• Percutaneous drainage - This method is sometimes used as an alternative form of treatment. Possible routes include transperitoneal, transgastric, transduodenal, as well as several other approaches, but because of several complications that are not uncommon, including cellulitis at the site of puncture, catheter occlusion, and sepsis, these techniques is now less frequently used.
  • Surgical drainage - Patients with a more complicated condition are usually treated by either laparoscopy or open surgery [18], with subsequent cyst excision and drainage. Internal drainage of cysts can be performed through pseudocystoduodenostomy and pseudocystogastrostomy, which show very good success rates with rare complications [19]. Resection of cysts, through partial pancreatectomy, is an alternative method as well. Laparoscopic approach to patients with pancreatic pseudocysts is becoming a favorable option with very high success rates [20].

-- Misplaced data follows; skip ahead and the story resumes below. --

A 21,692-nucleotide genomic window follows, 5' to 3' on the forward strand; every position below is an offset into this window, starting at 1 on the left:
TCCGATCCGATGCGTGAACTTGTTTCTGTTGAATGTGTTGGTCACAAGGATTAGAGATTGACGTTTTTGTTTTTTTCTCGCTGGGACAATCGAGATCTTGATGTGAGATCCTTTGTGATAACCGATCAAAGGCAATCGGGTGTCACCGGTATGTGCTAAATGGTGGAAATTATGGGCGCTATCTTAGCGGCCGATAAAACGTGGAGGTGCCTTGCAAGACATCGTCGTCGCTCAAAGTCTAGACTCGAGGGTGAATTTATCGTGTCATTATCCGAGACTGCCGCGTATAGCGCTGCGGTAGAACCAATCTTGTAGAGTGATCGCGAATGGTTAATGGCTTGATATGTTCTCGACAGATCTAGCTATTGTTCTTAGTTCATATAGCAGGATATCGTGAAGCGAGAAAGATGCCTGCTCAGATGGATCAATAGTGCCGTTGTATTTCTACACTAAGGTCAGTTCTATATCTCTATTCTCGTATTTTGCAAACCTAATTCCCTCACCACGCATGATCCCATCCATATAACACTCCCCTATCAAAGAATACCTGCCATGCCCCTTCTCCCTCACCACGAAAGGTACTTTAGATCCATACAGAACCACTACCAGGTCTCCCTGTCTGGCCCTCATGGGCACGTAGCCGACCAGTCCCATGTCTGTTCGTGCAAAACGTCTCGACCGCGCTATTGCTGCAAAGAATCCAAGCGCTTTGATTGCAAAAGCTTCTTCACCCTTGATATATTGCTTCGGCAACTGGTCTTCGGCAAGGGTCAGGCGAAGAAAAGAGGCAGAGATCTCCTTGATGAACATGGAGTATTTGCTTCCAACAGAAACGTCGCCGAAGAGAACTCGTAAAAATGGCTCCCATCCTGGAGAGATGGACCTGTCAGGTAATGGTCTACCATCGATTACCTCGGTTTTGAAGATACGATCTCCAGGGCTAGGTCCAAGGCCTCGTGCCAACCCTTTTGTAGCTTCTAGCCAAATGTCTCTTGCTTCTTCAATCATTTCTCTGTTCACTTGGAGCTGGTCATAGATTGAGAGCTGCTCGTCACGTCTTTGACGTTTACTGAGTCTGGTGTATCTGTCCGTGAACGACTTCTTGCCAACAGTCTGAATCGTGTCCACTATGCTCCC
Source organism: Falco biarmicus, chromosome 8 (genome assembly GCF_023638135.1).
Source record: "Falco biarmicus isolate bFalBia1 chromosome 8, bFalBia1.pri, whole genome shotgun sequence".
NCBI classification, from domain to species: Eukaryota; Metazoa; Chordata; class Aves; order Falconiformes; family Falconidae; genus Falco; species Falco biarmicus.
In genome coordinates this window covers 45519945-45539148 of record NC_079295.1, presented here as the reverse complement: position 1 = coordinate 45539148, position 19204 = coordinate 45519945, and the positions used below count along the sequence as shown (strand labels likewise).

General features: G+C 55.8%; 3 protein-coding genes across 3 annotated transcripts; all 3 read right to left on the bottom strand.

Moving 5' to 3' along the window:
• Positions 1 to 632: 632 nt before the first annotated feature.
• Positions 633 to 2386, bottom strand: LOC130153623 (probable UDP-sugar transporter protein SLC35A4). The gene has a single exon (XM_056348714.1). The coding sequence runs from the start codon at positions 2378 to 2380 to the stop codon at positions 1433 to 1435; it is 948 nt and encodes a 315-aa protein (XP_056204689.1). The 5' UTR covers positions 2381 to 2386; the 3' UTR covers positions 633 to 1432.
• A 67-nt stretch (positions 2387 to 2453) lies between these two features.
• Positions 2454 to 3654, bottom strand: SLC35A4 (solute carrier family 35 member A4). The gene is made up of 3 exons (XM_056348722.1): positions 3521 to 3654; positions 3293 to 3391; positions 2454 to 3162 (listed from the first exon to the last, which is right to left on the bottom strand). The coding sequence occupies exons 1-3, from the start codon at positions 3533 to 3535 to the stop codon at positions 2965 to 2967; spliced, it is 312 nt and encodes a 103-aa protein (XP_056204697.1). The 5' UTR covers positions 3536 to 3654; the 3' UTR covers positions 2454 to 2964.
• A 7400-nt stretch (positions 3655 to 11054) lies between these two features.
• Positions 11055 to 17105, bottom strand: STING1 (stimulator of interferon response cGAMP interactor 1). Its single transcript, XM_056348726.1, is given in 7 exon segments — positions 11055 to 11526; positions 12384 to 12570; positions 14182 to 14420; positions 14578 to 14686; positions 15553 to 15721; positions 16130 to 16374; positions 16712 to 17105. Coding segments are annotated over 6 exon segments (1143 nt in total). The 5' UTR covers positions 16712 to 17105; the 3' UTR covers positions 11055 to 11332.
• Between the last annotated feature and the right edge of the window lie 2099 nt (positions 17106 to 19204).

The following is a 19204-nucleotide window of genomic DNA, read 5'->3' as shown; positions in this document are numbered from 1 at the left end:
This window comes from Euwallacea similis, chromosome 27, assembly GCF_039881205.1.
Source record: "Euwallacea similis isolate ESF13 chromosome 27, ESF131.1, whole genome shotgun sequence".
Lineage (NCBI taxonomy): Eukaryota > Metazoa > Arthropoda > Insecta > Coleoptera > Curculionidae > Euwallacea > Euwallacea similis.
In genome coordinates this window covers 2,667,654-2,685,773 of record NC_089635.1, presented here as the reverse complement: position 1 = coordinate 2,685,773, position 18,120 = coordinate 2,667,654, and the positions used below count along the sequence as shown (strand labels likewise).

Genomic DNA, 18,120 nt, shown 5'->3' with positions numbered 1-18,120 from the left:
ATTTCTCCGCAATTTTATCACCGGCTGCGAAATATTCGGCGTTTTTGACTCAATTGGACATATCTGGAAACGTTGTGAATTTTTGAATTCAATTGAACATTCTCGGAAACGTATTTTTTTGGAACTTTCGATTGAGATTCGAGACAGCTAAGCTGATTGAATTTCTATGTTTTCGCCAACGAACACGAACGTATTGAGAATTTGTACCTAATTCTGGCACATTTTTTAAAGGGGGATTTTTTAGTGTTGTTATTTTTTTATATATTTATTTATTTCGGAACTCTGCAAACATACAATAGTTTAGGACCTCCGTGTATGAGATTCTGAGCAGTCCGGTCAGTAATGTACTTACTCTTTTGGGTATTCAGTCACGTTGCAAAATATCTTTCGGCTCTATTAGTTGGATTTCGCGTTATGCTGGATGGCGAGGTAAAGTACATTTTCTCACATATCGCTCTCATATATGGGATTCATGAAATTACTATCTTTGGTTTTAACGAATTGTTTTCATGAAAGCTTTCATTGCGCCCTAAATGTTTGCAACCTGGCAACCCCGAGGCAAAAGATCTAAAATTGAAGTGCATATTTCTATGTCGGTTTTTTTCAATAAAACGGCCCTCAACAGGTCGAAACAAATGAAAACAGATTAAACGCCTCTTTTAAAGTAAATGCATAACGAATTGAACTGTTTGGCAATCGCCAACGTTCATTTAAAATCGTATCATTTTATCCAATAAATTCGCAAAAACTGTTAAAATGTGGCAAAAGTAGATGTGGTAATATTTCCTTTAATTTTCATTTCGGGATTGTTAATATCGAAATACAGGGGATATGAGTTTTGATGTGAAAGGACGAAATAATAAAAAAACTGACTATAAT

Prognosis